And it's just one example of a broader rhetorical strategy of delegitimizing those on the other side that has found a lot of currency on the political right since Obama was elected. You can sometimes find the same narrative on the left, of course. But you don't find it nearly as often or as prominently as you find it on the right. You can see the strategy at work if you follow popular conservative news or commentary programs. Too often, people who are barriers to good results (whether they are Democrats or the GOP "establishment") aren't described as simply disagreeing in good faith. Instead, you'll often hear that they are illegitimate. They are acting in bad faith. Their motives are corrupt. Some are criminals. You hear that all the time.
What does this have to do with Donald Trump? A lot, I think. Donald Trump is the King of Delegitimization. It's his trademark move. And he's the master at it. As Trump tells it, the country is going down the tubes because everyone in power is corrupt. The President isn't trying to stop ISIS. The politicians only care about fat cat donors. No one will enforce the border laws. Political correctness forces leaders to lie about our problems and to ignore solutions. In Trumpland, no one in power is actually trying to help. They're all corrupt.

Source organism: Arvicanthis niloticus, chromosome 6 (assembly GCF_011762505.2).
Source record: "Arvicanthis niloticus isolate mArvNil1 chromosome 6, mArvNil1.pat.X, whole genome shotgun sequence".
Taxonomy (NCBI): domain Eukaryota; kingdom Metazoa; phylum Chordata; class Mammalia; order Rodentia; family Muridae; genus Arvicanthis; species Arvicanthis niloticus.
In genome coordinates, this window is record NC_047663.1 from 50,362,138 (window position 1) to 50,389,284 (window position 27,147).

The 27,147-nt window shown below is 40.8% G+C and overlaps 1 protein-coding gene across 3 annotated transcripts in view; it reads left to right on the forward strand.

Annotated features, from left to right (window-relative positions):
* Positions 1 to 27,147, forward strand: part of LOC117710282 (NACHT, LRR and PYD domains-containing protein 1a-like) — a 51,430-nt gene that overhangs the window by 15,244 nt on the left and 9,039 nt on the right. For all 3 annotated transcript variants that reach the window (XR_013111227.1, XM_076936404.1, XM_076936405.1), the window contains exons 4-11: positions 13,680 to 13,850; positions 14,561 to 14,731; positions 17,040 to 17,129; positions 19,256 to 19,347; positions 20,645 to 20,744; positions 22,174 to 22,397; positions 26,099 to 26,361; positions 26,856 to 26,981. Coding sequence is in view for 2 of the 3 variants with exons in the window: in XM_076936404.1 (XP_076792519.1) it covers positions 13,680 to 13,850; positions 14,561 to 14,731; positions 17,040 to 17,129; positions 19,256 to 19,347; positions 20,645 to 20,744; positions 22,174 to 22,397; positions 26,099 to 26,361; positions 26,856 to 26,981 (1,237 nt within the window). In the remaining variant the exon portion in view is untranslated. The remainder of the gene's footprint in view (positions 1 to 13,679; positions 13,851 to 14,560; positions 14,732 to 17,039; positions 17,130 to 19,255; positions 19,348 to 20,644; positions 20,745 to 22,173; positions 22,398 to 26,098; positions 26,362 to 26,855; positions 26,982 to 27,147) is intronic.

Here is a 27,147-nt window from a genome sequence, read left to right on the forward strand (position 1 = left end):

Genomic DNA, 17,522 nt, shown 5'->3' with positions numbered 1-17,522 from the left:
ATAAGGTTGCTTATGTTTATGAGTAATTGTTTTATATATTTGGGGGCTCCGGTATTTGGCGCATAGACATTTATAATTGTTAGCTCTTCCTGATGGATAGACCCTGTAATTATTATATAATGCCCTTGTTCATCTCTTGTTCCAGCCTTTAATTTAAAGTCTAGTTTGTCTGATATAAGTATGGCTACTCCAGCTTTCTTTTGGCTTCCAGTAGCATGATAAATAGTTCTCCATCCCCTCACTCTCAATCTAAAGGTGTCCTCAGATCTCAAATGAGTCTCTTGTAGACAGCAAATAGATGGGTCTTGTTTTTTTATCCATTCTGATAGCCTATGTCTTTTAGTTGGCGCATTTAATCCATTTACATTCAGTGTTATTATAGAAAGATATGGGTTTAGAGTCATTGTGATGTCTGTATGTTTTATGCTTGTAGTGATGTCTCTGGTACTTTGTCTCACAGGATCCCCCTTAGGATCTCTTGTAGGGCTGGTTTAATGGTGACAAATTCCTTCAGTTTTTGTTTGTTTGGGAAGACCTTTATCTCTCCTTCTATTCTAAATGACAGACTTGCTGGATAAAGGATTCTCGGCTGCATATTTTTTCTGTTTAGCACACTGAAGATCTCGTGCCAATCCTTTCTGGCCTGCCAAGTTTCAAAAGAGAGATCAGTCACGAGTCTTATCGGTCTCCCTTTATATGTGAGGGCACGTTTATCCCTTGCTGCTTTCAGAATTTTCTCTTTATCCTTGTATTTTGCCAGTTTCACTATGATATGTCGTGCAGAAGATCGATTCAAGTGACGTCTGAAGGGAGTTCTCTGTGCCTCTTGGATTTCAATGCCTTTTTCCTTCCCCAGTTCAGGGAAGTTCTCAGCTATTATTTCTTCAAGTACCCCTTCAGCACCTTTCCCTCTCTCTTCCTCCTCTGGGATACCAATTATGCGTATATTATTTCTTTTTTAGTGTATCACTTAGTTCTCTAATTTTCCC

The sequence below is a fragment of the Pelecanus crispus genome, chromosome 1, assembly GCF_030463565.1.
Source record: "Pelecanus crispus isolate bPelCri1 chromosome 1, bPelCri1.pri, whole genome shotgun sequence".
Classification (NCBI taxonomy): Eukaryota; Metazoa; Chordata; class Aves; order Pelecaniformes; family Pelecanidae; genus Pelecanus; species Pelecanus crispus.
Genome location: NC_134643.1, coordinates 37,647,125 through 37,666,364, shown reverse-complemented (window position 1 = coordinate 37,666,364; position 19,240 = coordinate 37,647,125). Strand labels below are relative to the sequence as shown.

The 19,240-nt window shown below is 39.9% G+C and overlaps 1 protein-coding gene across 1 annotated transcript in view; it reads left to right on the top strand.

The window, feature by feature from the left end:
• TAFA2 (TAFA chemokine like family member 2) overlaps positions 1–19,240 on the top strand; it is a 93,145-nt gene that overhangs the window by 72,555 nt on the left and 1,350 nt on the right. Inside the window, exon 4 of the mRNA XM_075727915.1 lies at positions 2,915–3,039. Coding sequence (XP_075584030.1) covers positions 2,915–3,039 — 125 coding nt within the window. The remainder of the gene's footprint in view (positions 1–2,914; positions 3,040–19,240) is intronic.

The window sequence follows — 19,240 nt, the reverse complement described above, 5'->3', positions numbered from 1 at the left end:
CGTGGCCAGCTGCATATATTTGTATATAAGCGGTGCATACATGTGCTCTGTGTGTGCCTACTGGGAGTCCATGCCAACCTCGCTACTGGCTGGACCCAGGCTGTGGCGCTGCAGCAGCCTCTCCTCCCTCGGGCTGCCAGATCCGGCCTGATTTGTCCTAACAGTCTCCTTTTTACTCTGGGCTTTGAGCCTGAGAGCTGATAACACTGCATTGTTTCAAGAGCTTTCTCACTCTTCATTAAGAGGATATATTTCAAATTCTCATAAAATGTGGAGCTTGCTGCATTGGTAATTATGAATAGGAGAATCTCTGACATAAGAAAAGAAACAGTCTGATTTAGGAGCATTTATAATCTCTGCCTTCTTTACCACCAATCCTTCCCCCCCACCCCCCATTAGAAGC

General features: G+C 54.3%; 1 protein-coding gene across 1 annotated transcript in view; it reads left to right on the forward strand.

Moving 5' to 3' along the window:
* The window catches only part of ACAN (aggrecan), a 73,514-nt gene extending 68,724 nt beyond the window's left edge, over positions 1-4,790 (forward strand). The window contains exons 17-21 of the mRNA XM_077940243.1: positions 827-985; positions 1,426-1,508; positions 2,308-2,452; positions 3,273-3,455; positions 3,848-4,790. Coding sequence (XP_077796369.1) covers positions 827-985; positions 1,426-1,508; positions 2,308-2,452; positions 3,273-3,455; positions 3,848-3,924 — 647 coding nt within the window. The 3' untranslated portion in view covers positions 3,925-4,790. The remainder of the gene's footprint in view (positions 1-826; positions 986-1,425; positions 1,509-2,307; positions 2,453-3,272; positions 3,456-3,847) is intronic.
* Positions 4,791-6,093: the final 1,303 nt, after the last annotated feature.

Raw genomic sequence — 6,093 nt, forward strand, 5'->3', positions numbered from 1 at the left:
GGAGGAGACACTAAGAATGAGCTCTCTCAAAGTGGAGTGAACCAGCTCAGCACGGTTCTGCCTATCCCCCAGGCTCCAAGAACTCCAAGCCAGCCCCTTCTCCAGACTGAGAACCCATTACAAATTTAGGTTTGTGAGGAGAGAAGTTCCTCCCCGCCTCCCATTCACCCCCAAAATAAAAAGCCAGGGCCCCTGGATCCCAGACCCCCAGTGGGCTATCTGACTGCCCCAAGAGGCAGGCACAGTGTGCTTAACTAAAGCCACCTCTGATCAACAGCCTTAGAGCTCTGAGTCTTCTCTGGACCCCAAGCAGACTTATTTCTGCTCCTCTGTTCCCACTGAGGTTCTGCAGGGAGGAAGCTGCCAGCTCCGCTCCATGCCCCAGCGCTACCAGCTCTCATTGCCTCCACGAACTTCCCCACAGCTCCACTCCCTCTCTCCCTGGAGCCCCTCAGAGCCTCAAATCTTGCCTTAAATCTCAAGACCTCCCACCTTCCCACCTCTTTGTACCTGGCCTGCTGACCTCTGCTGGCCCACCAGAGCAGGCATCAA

Self-proclaimed birther Donald Trump is now so doubtful of President Obama's birthplace that he's sent a team of his own investigators to Hawaii in hopes of getting to the bottom of the issue.
That's according to Trump himself, who, in an interview with NBC, warned his investigators just might uncover "one of the greatest cons in the history of politics and beyond."
According to Trump, everyone in government is running a con. Some run small cons and others run big ones. But they're all corrupt.
It's no surprise that Trump echoed this idea when he spoke about Chief Justice Roberts and the Obamacare case. Here's Trump last December:
"Justice Roberts really let us down," Trump told a crowd packed into a gymnasium at the University of South Carolina-Aiken. "What he did to Obamacare was disgraceful and I think he did it because he wanted to be popular in the beltway or something. . . ."
The Chief Justice is just another corrupt politician. He's running a con, too.